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Medical technology, sometimes called clinical laboratory science, prepares students to contribute to the study, diagnosis and treatment of diseases. The field has grown to include the evaluation of technical procedures and the development and use of new, complex medical instruments. Bachelor’s degrees in medical technology cover topics such as clinical laboratory science, principles of biology, anatomy and physiology, microbiology, biochemistry, instrument analysis, quantitative analysis and physics. Most programs also include a clinical component that features hands-on training in a hospital or clinical setting. Upon graduation, students can enter careers in clinical laboratory work, academic research, public health, teaching and the pharmaceutical industry.
A medical technologist, also known as a medical laboratory scientist or a clinical laboratory technician, collects samples of blood, urine and body tissue to analyze and detect normal and abnormal findings. They operate sophisticated lab equipment, such as microscopes and cell counters, and discuss their findings with physicians and other medical professionals. They also keep detailed records of tests administered and their results. They may also supervise lab technicians.
Biological technicians conduct scientific tests, experiments and analyses under the supervision of biologists or other scientists who direct and evaluate their work. They set up, maintain and clean laboratory equipment; gather and prepare samples of substances that can include blood, food or bacteria; and conduct biological tests and experiments. They document their work, observations and findings and interpret the results. Biological technicians also write reports and present their findings to other scientists and laboratory staff.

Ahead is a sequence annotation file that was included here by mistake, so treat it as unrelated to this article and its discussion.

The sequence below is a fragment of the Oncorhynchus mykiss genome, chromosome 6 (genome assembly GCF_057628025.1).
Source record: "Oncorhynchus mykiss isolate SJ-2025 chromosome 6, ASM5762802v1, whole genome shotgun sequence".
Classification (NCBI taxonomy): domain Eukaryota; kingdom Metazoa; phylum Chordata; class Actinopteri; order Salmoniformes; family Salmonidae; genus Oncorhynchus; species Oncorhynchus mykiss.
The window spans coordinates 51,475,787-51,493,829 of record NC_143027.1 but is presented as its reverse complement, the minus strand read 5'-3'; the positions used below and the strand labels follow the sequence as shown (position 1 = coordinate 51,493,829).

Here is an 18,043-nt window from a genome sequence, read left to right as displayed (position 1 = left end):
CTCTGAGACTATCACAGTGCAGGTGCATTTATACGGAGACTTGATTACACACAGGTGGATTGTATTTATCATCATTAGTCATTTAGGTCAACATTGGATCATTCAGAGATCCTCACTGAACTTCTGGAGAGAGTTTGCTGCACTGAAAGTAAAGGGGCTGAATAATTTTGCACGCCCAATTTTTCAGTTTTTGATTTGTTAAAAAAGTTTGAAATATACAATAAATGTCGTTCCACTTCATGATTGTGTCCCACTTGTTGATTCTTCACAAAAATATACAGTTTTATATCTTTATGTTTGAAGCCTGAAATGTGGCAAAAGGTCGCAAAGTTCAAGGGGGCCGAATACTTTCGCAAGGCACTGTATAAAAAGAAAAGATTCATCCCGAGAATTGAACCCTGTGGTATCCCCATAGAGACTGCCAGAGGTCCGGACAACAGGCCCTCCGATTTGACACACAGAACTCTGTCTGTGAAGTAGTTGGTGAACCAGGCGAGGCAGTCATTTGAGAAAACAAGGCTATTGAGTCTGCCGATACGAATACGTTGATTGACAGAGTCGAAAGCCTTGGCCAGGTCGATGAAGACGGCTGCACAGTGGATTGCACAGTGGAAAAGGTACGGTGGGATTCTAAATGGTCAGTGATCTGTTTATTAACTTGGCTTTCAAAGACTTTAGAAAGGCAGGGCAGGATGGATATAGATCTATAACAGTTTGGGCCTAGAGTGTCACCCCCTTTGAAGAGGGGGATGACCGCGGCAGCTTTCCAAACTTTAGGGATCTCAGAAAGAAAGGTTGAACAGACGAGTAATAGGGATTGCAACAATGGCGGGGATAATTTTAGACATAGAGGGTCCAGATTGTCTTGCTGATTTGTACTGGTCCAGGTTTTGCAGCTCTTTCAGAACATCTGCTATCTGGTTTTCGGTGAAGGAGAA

Natural Sciences Manager
A natural sciences manager supervises the work of scientists, including chemists, physicists, and biologists. They assist in planning and directing research and development projects. They also coordinate laboratory activities, such as testing and quality control. They provide technical assistance to scientists and technicians, and monitor the progress of projects as they move through research and testing. Most natural sciences managers begin their career as technologists or scientists and move into management and leadership positions after gaining experience conducting their own experiments.
Chemical technicians use special instruments and techniques to help scientists and engineers research, develop and produce chemical products and processes. They monitor chemical processes, test the quality of products, set up and maintain laboratory equipment and conduct experiments and tests. They analyze their findings and prepare technical reports that interpret the results of their studies.
- Rutgers University School of Arts and Sciences: B.S. in Medical Technology
- U.S. Bureau of Labor Statistics: Occupational Outlook Handbook: Medical and Clinical Laboratory Technologists and Technicians
- U.S. Bureau of Labor Statistics: Occupational Outlook Handbook: Biological Technicians
- U.S. Bureau of Labor Statistics: Occupational Outlook Handbook: Natural Sciences Managers
- U.S. Bureau of Labor Statistics: Occupational Outlook Handbook: Chemical Technicians
Laura La Bella has worked as a marketing communications writer and editor in the fields of advertising, development and higher education for more than 15 years. She has authored more than two dozen nonfiction books for young adults, covering biographies of socially relevant people, timely social issues and career paths.
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